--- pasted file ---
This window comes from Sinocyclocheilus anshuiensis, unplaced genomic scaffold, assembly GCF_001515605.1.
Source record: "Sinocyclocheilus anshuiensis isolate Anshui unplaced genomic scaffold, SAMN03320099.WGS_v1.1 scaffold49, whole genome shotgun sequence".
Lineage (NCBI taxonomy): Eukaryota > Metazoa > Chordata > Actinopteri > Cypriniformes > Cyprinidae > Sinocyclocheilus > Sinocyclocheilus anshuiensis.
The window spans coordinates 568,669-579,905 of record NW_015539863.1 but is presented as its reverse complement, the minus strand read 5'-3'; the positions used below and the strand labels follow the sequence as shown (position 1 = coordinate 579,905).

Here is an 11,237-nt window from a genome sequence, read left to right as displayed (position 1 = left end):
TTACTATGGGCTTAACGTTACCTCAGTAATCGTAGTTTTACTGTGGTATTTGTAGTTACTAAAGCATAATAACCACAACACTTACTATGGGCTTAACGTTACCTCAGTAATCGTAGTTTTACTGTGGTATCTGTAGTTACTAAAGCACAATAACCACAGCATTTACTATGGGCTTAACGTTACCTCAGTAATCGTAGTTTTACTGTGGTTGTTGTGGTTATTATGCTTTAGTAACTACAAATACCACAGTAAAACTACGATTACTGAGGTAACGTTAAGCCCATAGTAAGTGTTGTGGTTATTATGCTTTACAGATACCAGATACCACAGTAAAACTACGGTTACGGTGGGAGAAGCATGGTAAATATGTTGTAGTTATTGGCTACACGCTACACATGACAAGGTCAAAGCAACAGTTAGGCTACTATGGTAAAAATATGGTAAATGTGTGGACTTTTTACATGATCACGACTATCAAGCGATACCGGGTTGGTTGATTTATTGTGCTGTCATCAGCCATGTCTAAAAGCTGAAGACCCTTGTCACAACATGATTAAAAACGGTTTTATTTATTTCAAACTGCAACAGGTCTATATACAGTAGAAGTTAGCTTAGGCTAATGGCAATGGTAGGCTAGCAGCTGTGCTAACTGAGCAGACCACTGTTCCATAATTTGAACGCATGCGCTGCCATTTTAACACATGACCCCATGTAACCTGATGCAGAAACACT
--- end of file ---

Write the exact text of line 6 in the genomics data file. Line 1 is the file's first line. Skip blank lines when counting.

TTACTATGGGCTTAACGTTACCTCAGTAATCGTAGTTTTACTGTGGTATTTGTAGTTACTAAAGCATAATAACCACAACACTTACTATGGGCTTAACGTTACCTCAGTAATCGTAGTTTTACTGTGGTATCTGTAGTTACTAAAGCACAATAACCACAGCATTTACTATGGGCTTAACGTTACCTCAGTAATCGTAGTTTTACTGTGGTTGTTGTGGTTATTATGCTTTAGTAACTACAAATACCACAGTAAAACTACGATTACTGAGGTAACGTTAAGCCCATAGTAAGTGTTGTGGTTATTATGCTTTACAGATACCAGATACCACAGTAAAACTACGGTTACGGTGGGAGAAGCATGGTAAATATGTTGTAGTTATTGGCTACACGCTACACATGACAAGGTCAAAGCAACAGTTAGGCTACTATGGTAAAAATATGGTAAATGTGTGGACTTTTTACATGATCACGACTATCAAGCGATACCGGGTTGGTTGATTTATTGTGCTGTCATCAGCCATGTCTAAAAGCTGAAGACCCTTGTCACAACATGATTAAAAACGGTTTTATTTATTTCAAACTGCAACAGGTCTATATACAGTAGAAGTTAGCTTAGGCTAATGGCAATGGTAGGCTAGCAGCTGTGCTAACTGAGCAGACCACTGTTCCATAATTTGAACGCATGCGCTGCCATTTTAACACATGACCCCATGTAACCTGATGCAGAAACACT